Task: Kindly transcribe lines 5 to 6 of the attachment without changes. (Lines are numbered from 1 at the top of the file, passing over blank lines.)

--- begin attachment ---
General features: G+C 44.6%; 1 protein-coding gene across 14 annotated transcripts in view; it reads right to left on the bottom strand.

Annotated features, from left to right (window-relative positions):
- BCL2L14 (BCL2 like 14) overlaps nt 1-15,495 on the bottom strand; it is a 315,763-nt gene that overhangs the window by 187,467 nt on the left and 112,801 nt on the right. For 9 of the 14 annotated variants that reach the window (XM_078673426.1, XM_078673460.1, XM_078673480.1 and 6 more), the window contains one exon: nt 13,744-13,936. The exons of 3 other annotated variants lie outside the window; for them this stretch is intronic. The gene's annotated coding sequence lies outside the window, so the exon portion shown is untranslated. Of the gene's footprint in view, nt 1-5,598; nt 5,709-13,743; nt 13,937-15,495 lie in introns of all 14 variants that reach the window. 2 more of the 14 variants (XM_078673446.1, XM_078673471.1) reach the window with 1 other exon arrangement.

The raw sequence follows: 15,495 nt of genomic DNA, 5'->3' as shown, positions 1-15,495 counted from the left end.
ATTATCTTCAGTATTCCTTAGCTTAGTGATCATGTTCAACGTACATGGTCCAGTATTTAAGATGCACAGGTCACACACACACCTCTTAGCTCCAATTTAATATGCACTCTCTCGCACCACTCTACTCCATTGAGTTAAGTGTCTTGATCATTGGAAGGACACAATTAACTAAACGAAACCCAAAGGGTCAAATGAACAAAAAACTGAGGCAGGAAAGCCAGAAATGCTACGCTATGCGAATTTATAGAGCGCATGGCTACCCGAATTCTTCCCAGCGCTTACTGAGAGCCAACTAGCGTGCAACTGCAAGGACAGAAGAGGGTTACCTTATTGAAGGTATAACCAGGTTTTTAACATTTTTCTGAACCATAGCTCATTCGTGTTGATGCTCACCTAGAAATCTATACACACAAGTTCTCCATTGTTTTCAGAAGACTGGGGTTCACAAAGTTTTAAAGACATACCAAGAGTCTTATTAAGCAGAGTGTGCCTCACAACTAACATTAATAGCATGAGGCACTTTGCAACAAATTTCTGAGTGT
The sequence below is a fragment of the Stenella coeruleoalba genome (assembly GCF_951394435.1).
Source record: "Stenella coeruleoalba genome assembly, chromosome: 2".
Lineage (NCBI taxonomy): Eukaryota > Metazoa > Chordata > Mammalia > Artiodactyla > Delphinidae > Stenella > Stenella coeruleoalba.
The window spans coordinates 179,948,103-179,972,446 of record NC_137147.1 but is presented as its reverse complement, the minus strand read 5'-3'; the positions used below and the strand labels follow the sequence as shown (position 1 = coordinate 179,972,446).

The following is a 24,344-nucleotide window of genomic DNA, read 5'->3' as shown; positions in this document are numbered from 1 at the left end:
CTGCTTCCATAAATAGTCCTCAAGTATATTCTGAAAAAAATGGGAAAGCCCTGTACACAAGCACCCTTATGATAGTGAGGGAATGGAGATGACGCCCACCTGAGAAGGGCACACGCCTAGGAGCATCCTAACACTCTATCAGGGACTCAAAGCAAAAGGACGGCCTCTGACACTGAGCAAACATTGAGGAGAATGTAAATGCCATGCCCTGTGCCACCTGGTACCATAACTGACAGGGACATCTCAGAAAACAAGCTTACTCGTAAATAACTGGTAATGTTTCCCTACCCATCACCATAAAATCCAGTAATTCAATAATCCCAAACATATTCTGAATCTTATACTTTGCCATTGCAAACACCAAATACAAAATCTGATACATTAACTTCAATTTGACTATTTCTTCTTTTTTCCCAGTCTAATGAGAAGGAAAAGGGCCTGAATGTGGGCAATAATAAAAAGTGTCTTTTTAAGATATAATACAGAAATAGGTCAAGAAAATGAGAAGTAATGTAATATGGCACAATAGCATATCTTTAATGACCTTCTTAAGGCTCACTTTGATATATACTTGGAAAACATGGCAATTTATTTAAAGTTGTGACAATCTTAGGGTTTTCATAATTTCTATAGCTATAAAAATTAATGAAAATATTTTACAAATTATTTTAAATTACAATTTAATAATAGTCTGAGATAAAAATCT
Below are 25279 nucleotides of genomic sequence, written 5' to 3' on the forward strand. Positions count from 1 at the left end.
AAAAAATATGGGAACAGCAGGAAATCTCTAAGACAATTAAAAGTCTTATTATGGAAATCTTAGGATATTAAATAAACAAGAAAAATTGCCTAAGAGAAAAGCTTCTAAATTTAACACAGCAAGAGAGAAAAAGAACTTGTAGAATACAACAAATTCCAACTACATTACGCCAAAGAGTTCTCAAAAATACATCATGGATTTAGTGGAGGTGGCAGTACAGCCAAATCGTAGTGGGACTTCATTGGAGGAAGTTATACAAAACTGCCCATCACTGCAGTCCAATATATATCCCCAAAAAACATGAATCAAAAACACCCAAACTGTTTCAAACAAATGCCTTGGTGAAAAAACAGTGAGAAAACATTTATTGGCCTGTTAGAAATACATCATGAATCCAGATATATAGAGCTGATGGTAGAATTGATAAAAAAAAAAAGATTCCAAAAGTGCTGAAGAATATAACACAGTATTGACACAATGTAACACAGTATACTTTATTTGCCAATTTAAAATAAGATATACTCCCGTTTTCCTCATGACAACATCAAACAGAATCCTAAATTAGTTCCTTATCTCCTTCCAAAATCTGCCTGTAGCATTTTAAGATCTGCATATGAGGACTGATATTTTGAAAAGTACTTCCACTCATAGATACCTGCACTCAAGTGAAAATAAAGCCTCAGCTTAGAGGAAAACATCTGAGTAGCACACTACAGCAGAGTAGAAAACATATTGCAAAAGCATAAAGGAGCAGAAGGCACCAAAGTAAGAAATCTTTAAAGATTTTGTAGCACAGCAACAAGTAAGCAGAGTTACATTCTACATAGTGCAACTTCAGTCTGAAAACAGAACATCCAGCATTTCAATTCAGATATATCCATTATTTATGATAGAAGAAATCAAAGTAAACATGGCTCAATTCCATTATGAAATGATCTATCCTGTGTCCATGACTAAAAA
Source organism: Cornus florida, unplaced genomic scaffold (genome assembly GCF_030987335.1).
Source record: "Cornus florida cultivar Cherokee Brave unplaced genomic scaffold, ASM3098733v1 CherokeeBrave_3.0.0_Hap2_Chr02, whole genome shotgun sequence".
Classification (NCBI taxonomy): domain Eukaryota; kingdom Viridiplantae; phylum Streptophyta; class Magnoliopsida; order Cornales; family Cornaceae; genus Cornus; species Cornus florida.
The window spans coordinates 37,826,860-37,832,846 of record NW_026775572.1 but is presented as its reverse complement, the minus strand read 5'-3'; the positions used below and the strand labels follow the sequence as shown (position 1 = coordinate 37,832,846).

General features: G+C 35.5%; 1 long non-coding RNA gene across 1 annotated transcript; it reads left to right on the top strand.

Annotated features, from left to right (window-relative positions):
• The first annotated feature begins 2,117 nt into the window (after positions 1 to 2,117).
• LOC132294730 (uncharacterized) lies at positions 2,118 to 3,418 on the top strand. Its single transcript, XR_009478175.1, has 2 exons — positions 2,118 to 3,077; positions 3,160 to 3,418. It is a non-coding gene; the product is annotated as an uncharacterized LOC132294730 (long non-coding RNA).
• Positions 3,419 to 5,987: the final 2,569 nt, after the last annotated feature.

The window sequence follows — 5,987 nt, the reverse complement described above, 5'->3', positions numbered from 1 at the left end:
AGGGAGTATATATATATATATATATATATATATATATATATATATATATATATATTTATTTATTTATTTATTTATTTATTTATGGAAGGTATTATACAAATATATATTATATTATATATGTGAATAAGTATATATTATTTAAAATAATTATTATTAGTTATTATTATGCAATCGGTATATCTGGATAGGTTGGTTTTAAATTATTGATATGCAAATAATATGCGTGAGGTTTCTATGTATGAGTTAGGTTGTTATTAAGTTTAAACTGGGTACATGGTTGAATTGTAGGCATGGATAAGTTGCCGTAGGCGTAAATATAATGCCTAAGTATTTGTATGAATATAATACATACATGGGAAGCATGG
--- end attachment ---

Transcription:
ATTATCTTCAGTATTCCTTAGCTTAGTGATCATGTTCAACGTACATGGTCCAGTATTTAAGATGCACAGGTCACACACACACCTCTTAGCTCCAATTTAATATGCACTCTCTCGCACCACTCTACTCCATTGAGTTAAGTGTCTTGATCATTGGAAGGACACAATTAACTAAACGAAACCCAAAGGGTCAAATGAACAAAAAACTGAGGCAGGAAAGCCAGAAATGCTACGCTATGCGAATTTATAGAGCGCATGGCTACCCGAATTCTTCCCAGCGCTTACTGAGAGCCAACTAGCGTGCAACTGCAAGGACAGAAGAGGGTTACCTTATTGAAGGTATAACCAGGTTTTTAACATTTTTCTGAACCATAGCTCATTCGTGTTGATGCTCACCTAGAAATCTATACACACAAGTTCTCCATTGTTTTCAGAAGACTGGGGTTCACAAAGTTTTAAAGACATACCAAGAGTCTTATTAAGCAGAGTGTGCCTCACAACTAACATTAATAGCATGAGGCACTTTGCAACAAATTTCTGAGTGT
The sequence below is a fragment of the Stenella coeruleoalba genome (assembly GCF_951394435.1).